Weekend Herald


A quarter of AA Vehicle History reports last year identified issues for potential buyers


There are many things that you can do before buying a car to help reduce the chances of any issues occurring further down the line. Obtaining an AA Vehicle History Report is one of them.

Unfortunat­ely, used cars sold often hold hidden secrets that can cost their new owners a lot to rectify. An AA Vehicle History Report can bring these to your attention before you hand over your hard-earned cash.

Here are five important checks a vehicle history report covers.


Did you know that if there’s a security interest registered, another person or company may seize the vehicle to pay off the debt?

An AA Vehicle History Report will scan the vehicle’s registrati­on number against the Personal Properties and Securities Register data (PPSR) and determine whether the vehicle is debt-free or not. In 2020, 12 per cent of AA Vehicle History Reports issued had a security interest.


The lower the mileage, the more a vehicle is worth. Odometer history is recorded during every WoF/CoF inspection and also during entry compliance inspection­s when a used import first enters New Zealand. We recommend when buying a used import to look for dealers that have AA Odometer Verified window stickers on their vehicles.

If the odometer reading is inconsiste­nt, it may indicate that some tampering has occurred somewhere down the line, meaning that the vehicle could be much more worn than the mileage would indicate. In 2020, eight per cent of AA Vehicle History Reports found an issue with the odometer reading.


An AA History check will uncover if a vehicle is deregister­ed. A deregister­ed vehicle can be a costly and unexpected expense incurred when you need to get it back on the road. The vehicle cannot legally be driven and you’ll need to put it through the compliance process, which involves a much more stringent inspection than you’d get during your WoF.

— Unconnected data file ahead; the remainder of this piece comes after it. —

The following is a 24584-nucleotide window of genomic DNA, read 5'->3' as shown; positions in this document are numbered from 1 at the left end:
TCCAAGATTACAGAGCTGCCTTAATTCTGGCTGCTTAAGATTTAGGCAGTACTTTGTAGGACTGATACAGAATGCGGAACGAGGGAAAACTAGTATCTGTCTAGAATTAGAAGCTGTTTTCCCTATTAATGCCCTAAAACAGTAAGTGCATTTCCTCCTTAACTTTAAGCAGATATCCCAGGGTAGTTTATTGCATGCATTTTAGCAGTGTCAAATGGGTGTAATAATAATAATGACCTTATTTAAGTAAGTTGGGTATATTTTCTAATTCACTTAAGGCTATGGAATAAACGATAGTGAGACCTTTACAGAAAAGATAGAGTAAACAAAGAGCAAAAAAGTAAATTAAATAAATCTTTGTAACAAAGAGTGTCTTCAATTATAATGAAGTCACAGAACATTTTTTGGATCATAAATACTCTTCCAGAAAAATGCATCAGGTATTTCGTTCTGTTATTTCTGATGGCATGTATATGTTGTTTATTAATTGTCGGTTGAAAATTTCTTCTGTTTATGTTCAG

Re-registrati­ons should also be approached with caution. Either the vehicle was left without registrati­on for 12 months (and automatica­lly become deregister­ed) or the vehicle may have been in an accident and written off. If it’s the latter, you’ll need to get vehicle repair profession­als to give a comprehens­ive assessment of the damage and repair.


Buyers may be alerted if the vehicle has been flagged at the border inspection. This informatio­n will notify you about things like water or fire damage, often referred to as a statutory write-off. Using this informatio­n, you can then make an informed decision on whether to look elsewhere or negotiate a better price basedon the findings.

We would also recommend you get the vehicle profession­ally inspected to ensure the damage won’t affect the vehicle’s longterm safety and durability.


Every year, thousands of vehicles are stolen and many find their way back on to the marketplac­e. These sellers rely on the fact that some unsuspecti­ng buyer will not invest in an AA Vehicle History Report. Often buyers are lured in with a “too good to be true” scenario that has you running for your wallet to avoid missing out on the sale.

If you purchase a vehicle that’s stolen, you won’t be able to transfer ownership and it possibly won’t be long until you have a visit from the NZ Police seeking to reunite the vehicle with its rightful owner, potentiall­y leaving you out of pocket.

Let’s face it, buying a vehicle is one of the most significan­t purchases we can make other than a house. In 2020, an astonishin­g 24 per cent of all AA Vehicle History Reports found some issue, so be sure to avoid the uncertaint­y and invest in one next time you’re shopping for a new ride. It’s a simple, cost-effective check that can potentiall­y save you time, money and heartbreak.

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